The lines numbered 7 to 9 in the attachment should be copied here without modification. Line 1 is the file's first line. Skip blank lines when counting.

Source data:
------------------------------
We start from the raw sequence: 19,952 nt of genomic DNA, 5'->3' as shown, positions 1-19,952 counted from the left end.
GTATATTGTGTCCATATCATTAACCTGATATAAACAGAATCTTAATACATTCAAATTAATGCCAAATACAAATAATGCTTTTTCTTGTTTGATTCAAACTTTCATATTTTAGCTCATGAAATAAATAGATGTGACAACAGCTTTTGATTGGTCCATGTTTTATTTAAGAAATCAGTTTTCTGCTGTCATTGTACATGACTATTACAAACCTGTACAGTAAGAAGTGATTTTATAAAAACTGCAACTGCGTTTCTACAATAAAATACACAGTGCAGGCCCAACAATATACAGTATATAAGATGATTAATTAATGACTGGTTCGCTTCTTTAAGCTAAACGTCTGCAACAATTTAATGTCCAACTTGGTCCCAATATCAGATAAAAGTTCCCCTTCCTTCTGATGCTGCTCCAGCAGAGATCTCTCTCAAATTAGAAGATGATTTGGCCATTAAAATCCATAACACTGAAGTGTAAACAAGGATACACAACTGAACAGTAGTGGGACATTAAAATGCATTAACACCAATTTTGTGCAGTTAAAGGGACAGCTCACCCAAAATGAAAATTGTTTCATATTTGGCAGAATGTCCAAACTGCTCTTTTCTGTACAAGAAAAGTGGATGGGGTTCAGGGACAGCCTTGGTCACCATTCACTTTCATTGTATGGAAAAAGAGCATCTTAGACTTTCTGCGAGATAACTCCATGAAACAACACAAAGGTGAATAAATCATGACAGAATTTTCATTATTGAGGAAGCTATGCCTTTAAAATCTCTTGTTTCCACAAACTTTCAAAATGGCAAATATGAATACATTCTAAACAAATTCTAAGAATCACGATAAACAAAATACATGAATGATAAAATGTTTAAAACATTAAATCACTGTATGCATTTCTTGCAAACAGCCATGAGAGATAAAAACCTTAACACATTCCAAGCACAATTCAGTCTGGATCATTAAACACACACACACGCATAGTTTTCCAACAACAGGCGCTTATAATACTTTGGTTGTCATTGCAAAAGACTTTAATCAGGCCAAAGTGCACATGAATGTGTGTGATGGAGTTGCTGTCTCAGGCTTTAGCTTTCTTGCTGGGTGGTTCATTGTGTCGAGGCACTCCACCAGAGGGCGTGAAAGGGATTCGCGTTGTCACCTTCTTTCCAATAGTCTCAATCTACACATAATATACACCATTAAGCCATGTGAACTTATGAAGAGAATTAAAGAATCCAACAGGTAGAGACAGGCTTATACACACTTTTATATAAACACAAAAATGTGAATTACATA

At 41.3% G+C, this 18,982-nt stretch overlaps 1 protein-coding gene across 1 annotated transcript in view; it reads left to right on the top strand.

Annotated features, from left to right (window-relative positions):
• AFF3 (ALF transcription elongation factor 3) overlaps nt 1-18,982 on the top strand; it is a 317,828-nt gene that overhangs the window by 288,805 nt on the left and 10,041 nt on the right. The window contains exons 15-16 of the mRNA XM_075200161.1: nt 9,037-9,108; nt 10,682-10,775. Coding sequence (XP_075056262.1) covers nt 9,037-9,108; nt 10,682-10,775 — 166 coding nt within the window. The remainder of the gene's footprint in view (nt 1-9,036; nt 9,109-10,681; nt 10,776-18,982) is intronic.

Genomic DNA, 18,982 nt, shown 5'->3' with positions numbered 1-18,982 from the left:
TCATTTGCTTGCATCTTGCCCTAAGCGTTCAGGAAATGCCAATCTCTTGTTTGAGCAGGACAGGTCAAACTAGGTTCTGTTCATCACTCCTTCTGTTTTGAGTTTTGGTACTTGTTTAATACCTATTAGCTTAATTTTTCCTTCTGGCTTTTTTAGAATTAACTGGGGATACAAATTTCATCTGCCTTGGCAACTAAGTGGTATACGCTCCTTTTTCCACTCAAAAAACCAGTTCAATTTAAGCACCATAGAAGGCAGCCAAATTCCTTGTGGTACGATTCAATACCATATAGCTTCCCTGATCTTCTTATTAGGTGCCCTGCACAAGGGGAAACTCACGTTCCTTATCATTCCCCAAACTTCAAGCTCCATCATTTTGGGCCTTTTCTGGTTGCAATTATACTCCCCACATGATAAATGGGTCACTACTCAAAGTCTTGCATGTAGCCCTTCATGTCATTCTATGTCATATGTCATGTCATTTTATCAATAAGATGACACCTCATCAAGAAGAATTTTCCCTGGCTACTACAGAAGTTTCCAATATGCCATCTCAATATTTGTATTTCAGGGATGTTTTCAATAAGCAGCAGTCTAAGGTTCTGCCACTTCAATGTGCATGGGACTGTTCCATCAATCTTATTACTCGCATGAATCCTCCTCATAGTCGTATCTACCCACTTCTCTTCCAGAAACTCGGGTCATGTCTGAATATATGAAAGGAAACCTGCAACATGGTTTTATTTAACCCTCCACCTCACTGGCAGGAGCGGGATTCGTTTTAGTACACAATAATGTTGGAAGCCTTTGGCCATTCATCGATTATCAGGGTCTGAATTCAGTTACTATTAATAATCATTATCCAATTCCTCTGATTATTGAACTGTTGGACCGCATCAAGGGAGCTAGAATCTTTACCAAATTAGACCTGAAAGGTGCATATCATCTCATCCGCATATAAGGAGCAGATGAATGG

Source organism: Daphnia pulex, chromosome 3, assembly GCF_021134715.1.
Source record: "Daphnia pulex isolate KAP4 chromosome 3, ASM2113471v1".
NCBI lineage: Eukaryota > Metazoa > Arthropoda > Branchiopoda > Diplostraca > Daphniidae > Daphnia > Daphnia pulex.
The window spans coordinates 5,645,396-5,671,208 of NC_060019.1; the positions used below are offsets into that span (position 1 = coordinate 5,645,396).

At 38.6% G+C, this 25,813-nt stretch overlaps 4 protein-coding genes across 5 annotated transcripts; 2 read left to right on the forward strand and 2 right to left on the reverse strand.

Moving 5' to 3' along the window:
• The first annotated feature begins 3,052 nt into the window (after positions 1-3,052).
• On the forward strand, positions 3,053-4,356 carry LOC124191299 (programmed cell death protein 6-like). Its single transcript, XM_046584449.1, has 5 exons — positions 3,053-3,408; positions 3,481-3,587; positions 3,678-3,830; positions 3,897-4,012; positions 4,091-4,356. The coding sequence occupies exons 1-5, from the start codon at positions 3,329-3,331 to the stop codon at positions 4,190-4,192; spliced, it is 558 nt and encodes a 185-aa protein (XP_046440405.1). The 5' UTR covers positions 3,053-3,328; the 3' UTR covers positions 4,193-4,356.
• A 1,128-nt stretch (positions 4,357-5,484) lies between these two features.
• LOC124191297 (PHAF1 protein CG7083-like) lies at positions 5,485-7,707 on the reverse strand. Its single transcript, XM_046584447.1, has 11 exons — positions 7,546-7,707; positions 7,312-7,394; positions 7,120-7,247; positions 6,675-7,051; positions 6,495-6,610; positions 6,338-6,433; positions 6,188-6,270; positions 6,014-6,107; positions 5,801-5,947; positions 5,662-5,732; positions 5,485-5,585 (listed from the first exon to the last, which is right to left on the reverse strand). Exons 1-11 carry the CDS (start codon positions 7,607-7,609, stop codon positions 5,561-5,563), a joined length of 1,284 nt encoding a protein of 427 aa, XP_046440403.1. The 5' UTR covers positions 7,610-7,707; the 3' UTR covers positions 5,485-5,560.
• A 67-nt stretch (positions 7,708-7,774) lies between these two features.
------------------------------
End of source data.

TCATTTGCTTGCATCTTGCCCTAAGCGTTCAGGAAATGCCAATCTCTTGTTTGAGCAGGACAGGTCAAACTAGGTTCTGTTCATCACTCCTTCTGTTTTGAGTTTTGGTACTTGTTTAATACCTATTAGCTTAATTTTTCCTTCTGGCTTTTTTAGAATTAACTGGGGATACAAATTTCATCTGCCTTGGCAACTAAGTGGTATACGCTCCTTTTTCCACTCAAAAAACCAGTTCAATTTAAGCACCATAGAAGGCAGCCAAATTCCTTGTGGTACGATTCAATACCATATAGCTTCCCTGATCTTCTTATTAGGTGCCCTGCACAAGGGGAAACTCACGTTCCTTATCATTCCCCAAACTTCAAGCTCCATCATTTTGGGCCTTTTCTGGTTGCAATTATACTCCCCACATGATAAATGGGTCACTACTCAAAGTCTTGCATGTAGCCCTTCATGTCATTCTATGTCATATGTCATGTCATTTTATCAATAAGATGACACCTCATCAAGAAGAATTTTCCCTGGCTACTACAGAAGTTTCCAATATGCCATCTCAATATTTGTATTTCAGGGATGTTTTCAATAAGCAGCAGTCTAAGGTTCTGCCACTTCAATGTGCATGGGACTGTTCCATCAATCTTATTACTCGCATGAATCCTCCTCATAGTCGTATCTACCCACTTCTCTTCCAGAAACTCGGGTCATGTCTGAATATATGAAAGGAAACCTGCAACATGGTTTTATTTAACCCTCCACCTCACTGGCAGGAGCGGGATTCGTTTTAGTACACAATAATGTTGGAAGCCTTTGGCCATTCATCGATTATCAGGGTCTGAATTCAGTTACTATTAATAATCATTATCCAATTCCTCTGATTATTGAACTGTTGGACCGCATCAAGGGAGCTAGAATCTTTACCAAATTAGACCTGAAAGGTGCATATCATCTCATCCGCATATAAGGAGCAGATGAATGG

Source organism: Daphnia pulex, chromosome 3, assembly GCF_021134715.1.
Source record: "Daphnia pulex isolate KAP4 chromosome 3, ASM2113471v1".